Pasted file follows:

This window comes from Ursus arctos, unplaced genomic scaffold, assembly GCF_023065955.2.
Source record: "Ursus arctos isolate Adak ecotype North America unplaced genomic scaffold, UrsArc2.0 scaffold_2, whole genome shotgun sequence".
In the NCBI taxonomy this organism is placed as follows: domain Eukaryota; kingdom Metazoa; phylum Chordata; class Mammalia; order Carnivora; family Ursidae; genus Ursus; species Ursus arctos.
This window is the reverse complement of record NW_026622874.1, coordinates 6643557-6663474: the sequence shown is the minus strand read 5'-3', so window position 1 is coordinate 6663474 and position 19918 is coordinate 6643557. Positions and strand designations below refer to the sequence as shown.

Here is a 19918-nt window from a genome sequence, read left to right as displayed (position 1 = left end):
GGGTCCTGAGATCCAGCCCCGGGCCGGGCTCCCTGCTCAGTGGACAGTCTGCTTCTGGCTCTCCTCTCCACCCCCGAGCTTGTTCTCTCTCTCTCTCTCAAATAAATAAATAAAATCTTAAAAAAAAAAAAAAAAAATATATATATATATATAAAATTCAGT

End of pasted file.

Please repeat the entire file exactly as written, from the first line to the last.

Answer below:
This window comes from Ursus arctos, unplaced genomic scaffold, assembly GCF_023065955.2.
Source record: "Ursus arctos isolate Adak ecotype North America unplaced genomic scaffold, UrsArc2.0 scaffold_2, whole genome shotgun sequence".
In the NCBI taxonomy this organism is placed as follows: domain Eukaryota; kingdom Metazoa; phylum Chordata; class Mammalia; order Carnivora; family Ursidae; genus Ursus; species Ursus arctos.
This window is the reverse complement of record NW_026622874.1, coordinates 6643557-6663474: the sequence shown is the minus strand read 5'-3', so window position 1 is coordinate 6663474 and position 19918 is coordinate 6643557. Positions and strand designations below refer to the sequence as shown.

Here is a 19918-nt window from a genome sequence, read left to right as displayed (position 1 = left end):
GGGTCCTGAGATCCAGCCCCGGGCCGGGCTCCCTGCTCAGTGGACAGTCTGCTTCTGGCTCTCCTCTCCACCCCCGAGCTTGTTCTCTCTCTCTCTCTCAAATAAATAAATAAAATCTTAAAAAAAAAAAAAAAAAATATATATATATATATAAAATTCAGT